School citizens asked to ‘put on district hat’

       Attendees are being asked to put on their “district hat” instead of the “hat” for the school(s) they like during a series of District 11 public-input meetings this month on future educational changes.

District 11 Deputy Superintendent Mike Poore holds up a copy of a draft document of school changes during the first of a series of six informal public meetings on the subject Jan. 6 at Mitchell High. Another meeting was scheduled Thursday, Jan. 8 at Coronado High School.
Westside Pioneer photo

       This request by consultant John Kerr was made at the first such meeting (Jan. 6 at Mitchell High) prior to separating more than 100 citizens into randomly formed subgroups of 10 or fewer and asking each of these to respond to some 20 questions - including ones about which schools ought to be closed.
       This subgroup approach will continue to be used through the meeting Jan. 8 at Coronado High School and probably the others in the series Jan. 12 at Hillside Community Center; Jan. 13 at Palmer High, Jan. 15 at Doherty High and Jan. 20 at Wasson High, District 11 spokesperson Elaine Naleski said after the Mitchell event. All the sessions will be from 6:30 to 9 p.m., and people can attend as many as they like.
       The goal, according to D-11 Deputy Superintendent Mike Poore, is to gather as many good ideas as possible to make the district more cost-efficient while retaining a scholarly edge (test score improvements in recent years) and to offer an appealing option to parents with school-age kids inside and outside the district.
       As a result, people attending the Mitchell meeting did not get a chance to talk in front of the assemblage - just to express ideas within whatever subgroup they were part of. The idea,” Poore said, is to “help us prioritize and improve this document.” By “document,” he meant a thick tome of facts, issues and proposals regarding different D-11 buildings. It was originally drawn up by district staff, has already changed multiple times after feedback from school principals and is likely to do so again based on public feedback.
       “Over 3,500 people have already contributed to this document, and by the time we're done, it's very possible it will be 10,000 people,” he said.
       When the input time is over, staff will finalize the document to present to the school board in February, Poore said.
       Naleski said she felt there was some frustration among the attendees who did not feel they had time to grasp the extensive information in the document in order to make educated decisions on school closures. At the same time, the subgroup strategy is effective at gathering input, she said.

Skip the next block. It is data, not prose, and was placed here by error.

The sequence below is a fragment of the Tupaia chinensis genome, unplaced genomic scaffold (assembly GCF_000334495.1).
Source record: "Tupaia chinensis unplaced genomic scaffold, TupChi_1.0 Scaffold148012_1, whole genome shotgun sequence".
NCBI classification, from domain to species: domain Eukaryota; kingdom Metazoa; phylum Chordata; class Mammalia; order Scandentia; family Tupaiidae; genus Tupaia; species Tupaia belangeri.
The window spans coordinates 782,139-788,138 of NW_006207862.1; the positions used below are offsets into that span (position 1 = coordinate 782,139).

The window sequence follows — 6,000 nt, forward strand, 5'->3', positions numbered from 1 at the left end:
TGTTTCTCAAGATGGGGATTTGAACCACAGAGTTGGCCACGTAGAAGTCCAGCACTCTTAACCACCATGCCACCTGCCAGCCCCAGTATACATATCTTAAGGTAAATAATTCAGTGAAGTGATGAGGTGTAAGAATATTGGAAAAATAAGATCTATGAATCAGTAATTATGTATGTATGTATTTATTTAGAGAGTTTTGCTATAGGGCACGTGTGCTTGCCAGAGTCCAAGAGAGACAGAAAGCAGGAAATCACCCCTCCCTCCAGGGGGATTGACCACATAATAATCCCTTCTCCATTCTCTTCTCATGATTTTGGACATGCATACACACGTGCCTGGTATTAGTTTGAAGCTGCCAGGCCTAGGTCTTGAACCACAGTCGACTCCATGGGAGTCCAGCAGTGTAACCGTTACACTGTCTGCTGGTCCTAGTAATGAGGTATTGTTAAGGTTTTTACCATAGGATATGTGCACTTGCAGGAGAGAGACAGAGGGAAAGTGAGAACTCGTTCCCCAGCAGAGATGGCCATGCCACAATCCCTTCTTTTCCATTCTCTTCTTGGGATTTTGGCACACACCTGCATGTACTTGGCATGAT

She strongly urged that, before attending any of the meetings, parents and other citizens who are interested in the future of D-11 schools should read up in advance. As the document is redrafted, the changed text is posted on the D-11 website at
       Frustration might also be experienced by individuals whose views are not in the majority in their respective subgroups. Nowhere in the questionnaire are subroups' minority views requested.
       Despite the plea for open-minded feedback, people hoping to save certain schools can see they face an uphill battle in the meeting format. For example, one of the subgroup questions asks which school the Bijou Alternative high school should be moved to, and offers, multiple-choice style, the options of Buena Vista, Pike or Whittier - all Westside elementaries. Whichever one is chosen would, by definition, have to shut down as an elementary.
       Elsewhere, subgroup participants are asked to rank all the middle schools and elementaries in terms of priority for closure.
       For high schools, only two are offered for closure. People are asked to decide between Wasson and Mitchell, whose attendance areas are adjacent to each other on the east side.
       The questionnaire also offers subgroups the chance to pick cost-cutting measures other than school closures. These include such possibilities as sharing principals between two small elementaries; decreasing assistant principals in middle and high schools; cutting programs such as music, art and physical education; eliminate all bussing except that which is required by law; or increasing class sizes.
       A long set of “assumptions” precedes the proposals in the draft. Among those under “building considerations” is the assumption that “elementary schools below a capacity of 300, projected enrollment under 200 and/or utilization of 70 percent or less will be included as possible candidates for closure/reconfiguration over the next 10 years.” This definition applies, all or in part, to every elementary on the Westside.

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